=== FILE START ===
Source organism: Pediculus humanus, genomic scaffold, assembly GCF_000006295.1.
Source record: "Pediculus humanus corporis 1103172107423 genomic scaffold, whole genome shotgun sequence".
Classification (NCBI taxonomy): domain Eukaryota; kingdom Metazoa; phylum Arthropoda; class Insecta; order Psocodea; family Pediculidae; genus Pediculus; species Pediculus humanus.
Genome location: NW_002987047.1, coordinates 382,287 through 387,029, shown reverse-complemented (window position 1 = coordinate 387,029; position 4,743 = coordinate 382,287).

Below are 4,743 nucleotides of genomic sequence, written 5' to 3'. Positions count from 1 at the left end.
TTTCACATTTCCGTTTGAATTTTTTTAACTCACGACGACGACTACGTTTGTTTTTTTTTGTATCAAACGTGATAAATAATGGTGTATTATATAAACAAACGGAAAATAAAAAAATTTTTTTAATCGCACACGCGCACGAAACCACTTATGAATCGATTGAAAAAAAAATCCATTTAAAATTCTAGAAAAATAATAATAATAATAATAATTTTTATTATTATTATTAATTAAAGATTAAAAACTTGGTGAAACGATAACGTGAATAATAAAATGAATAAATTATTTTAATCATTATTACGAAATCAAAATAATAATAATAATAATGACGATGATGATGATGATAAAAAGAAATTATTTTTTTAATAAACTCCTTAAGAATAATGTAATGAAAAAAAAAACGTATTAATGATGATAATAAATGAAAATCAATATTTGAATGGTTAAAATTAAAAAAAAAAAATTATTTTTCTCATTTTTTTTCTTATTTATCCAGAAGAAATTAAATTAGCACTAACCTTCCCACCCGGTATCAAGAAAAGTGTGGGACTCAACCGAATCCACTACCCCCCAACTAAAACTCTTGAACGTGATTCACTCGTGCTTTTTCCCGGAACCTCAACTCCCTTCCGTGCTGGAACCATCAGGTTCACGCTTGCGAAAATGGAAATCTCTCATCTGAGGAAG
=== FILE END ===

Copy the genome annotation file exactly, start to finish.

Source organism: Pediculus humanus, genomic scaffold, assembly GCF_000006295.1.
Source record: "Pediculus humanus corporis 1103172107423 genomic scaffold, whole genome shotgun sequence".
Classification (NCBI taxonomy): domain Eukaryota; kingdom Metazoa; phylum Arthropoda; class Insecta; order Psocodea; family Pediculidae; genus Pediculus; species Pediculus humanus.
Genome location: NW_002987047.1, coordinates 382,287 through 387,029, shown reverse-complemented (window position 1 = coordinate 387,029; position 4,743 = coordinate 382,287).

Below are 4,743 nucleotides of genomic sequence, written 5' to 3'. Positions count from 1 at the left end.
TTTCACATTTCCGTTTGAATTTTTTTAACTCACGACGACGACTACGTTTGTTTTTTTTTGTATCAAACGTGATAAATAATGGTGTATTATATAAACAAACGGAAAATAAAAAAATTTTTTTAATCGCACACGCGCACGAAACCACTTATGAATCGATTGAAAAAAAAATCCATTTAAAATTCTAGAAAAATAATAATAATAATAATAATTTTTATTATTATTATTAATTAAAGATTAAAAACTTGGTGAAACGATAACGTGAATAATAAAATGAATAAATTATTTTAATCATTATTACGAAATCAAAATAATAATAATAATAATGACGATGATGATGATGATAAAAAGAAATTATTTTTTTAATAAACTCCTTAAGAATAATGTAATGAAAAAAAAAACGTATTAATGATGATAATAAATGAAAATCAATATTTGAATGGTTAAAATTAAAAAAAAAAAATTATTTTTCTCATTTTTTTTCTTATTTATCCAGAAGAAATTAAATTAGCACTAACCTTCCCACCCGGTATCAAGAAAAGTGTGGGACTCAACCGAATCCACTACCCCCCAACTAAAACTCTTGAACGTGATTCACTCGTGCTTTTTCCCGGAACCTCAACTCCCTTCCGTGCTGGAACCATCAGGTTCACGCTTGCGAAAATGGAAATCTCTCATCTGAGGAAG